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Don’t Go Low


Oct 1, 2006

Tips for Preventing Exercise-Related Hypoglycemia

Going low during exercise can be frightening. Preventing low blood glucose involves two strategies: decreasing insulin dosage or increasing carbohydrate intake. Sounds simple, but in reality it takes time for each individual to find the right combination that works for him or her.

Why decrease insulin and increase carbohydrate with exercise to prevent lows? Exercise causes an insulinlike effect; muscular contractions push glucose into the muscle—an action independent of insulin. So the normal dose of insulin when taken with exercise has the potential to trigger low blood glucose levels.


Preventing a Low

Here are some tips for preventing a low blood glucose during a workout. The goal is to complete your exercise and recovery with as little change in blood glucose as possible.

  1. Measure your blood glucose before exercise, and if it is below 90 mg/dl, extra carbohydrate may be necessary. If it’s between 90 mg/dl and 270 mg/ dl, no carbohydrate is needed. If blood glucose is above 270 mg/dl, delay exercising and measure the ketones in your urine. If ketones are negative, you can exercise, and extra carbohydrate is likely not needed. If ketones are positive, take insulin and don’t exercise until the ketones are negative. You should also monitor your blood glucose during and after exercise. You may need to include overnight monitoring if you were exercising later in the afternoon.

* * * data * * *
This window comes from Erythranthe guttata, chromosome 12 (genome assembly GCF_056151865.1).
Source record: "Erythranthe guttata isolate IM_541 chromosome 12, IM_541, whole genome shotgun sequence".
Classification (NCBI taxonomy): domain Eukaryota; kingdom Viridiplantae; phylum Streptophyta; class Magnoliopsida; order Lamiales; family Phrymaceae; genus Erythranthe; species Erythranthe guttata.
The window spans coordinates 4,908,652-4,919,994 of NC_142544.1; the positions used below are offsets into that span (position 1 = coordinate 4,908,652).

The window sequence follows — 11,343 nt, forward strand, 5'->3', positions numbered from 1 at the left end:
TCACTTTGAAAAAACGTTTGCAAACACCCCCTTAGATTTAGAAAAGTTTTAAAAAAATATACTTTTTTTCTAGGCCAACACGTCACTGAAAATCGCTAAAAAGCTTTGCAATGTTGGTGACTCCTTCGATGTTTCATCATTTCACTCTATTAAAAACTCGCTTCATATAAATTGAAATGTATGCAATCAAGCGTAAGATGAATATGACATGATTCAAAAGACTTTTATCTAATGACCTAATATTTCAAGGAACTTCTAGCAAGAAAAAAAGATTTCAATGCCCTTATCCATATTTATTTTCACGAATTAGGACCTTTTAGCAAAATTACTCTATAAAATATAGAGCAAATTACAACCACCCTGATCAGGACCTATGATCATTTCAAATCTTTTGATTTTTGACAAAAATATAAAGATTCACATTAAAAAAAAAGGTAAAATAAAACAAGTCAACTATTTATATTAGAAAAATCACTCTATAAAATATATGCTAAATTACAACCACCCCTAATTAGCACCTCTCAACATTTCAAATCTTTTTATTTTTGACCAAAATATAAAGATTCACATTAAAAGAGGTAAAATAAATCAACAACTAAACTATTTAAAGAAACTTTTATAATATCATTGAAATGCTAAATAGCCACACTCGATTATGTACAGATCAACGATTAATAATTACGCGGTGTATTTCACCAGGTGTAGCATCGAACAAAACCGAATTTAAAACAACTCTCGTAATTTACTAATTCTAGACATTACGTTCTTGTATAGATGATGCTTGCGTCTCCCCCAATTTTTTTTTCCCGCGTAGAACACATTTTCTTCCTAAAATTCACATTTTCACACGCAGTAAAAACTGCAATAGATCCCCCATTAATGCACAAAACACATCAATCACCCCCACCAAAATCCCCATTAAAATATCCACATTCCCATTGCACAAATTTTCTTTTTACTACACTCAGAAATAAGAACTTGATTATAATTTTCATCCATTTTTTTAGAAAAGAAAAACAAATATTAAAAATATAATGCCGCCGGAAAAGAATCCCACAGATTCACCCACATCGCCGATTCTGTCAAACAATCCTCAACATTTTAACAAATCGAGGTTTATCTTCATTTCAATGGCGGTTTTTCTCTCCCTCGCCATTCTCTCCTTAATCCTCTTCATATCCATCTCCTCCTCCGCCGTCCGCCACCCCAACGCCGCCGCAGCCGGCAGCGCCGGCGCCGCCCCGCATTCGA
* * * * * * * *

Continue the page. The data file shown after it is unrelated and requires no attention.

2. Before your workout, consume about 15 grams of carbohydrate for every 30 minutes of anticipated moderate-intensity exercise. Some good choices are oatmeal cookies, dried fruit, granola bars and properly formulated sports drinks. You might eat additional carbohydrate after your workout, if needed.
  3. Take your reduced insulin dose about one hour before exercising (depending on peak action). Be sure to inject the insulin into tissue below the skin and not into muscle. The range for reducing your insulin dose before exercise is 25 to 80 percent, depending on your exercise intensity and duration. You’ll need to use trial and error and frequent monitoring to find what works best for you.
  4. No matter what you do, you might still experience a low with exercise. To prevent a serious emergency, be sure to carry some carbohydrate snacks with you. Have your medical identification handy, and try to exercise with a friend who is aware of your particular “low” symptoms and knows what to do if you should have a low.

Categories: Blood Glucose, Blood Sugar, Exercise, Insulin, Low Blood Sugar



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